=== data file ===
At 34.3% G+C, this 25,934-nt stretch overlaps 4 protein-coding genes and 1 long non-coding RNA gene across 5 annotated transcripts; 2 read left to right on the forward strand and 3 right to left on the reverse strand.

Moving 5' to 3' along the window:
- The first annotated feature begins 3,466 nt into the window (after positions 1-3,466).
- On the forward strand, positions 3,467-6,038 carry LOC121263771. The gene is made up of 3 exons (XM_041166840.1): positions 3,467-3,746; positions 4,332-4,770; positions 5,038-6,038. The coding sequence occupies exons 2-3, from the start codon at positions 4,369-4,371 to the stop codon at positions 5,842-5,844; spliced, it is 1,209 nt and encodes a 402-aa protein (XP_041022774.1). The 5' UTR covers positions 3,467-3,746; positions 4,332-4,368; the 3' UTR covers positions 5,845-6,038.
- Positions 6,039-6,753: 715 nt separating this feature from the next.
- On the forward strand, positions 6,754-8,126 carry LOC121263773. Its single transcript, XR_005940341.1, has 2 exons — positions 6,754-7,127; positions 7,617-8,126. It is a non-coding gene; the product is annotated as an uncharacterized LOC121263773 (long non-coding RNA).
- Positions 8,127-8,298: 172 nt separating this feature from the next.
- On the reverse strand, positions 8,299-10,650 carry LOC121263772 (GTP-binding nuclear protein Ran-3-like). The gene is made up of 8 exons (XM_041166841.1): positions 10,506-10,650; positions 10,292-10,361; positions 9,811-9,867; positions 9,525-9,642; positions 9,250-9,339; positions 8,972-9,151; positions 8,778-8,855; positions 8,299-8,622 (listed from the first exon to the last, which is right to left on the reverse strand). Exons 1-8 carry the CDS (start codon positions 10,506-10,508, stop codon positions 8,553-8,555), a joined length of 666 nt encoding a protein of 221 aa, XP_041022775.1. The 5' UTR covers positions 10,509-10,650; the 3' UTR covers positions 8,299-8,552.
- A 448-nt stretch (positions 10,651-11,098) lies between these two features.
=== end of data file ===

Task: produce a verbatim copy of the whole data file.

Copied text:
At 34.3% G+C, this 25,934-nt stretch overlaps 4 protein-coding genes and 1 long non-coding RNA gene across 5 annotated transcripts; 2 read left to right on the forward strand and 3 right to left on the reverse strand.

Moving 5' to 3' along the window:
- The first annotated feature begins 3,466 nt into the window (after positions 1-3,466).
- On the forward strand, positions 3,467-6,038 carry LOC121263771. The gene is made up of 3 exons (XM_041166840.1): positions 3,467-3,746; positions 4,332-4,770; positions 5,038-6,038. The coding sequence occupies exons 2-3, from the start codon at positions 4,369-4,371 to the stop codon at positions 5,842-5,844; spliced, it is 1,209 nt and encodes a 402-aa protein (XP_041022774.1). The 5' UTR covers positions 3,467-3,746; positions 4,332-4,368; the 3' UTR covers positions 5,845-6,038.
- Positions 6,039-6,753: 715 nt separating this feature from the next.
- On the forward strand, positions 6,754-8,126 carry LOC121263773. Its single transcript, XR_005940341.1, has 2 exons — positions 6,754-7,127; positions 7,617-8,126. It is a non-coding gene; the product is annotated as an uncharacterized LOC121263773 (long non-coding RNA).
- Positions 8,127-8,298: 172 nt separating this feature from the next.
- On the reverse strand, positions 8,299-10,650 carry LOC121263772 (GTP-binding nuclear protein Ran-3-like). The gene is made up of 8 exons (XM_041166841.1): positions 10,506-10,650; positions 10,292-10,361; positions 9,811-9,867; positions 9,525-9,642; positions 9,250-9,339; positions 8,972-9,151; positions 8,778-8,855; positions 8,299-8,622 (listed from the first exon to the last, which is right to left on the reverse strand). Exons 1-8 carry the CDS (start codon positions 10,506-10,508, stop codon positions 8,553-8,555), a joined length of 666 nt encoding a protein of 221 aa, XP_041022775.1. The 5' UTR covers positions 10,509-10,650; the 3' UTR covers positions 8,299-8,552.
- A 448-nt stretch (positions 10,651-11,098) lies between these two features.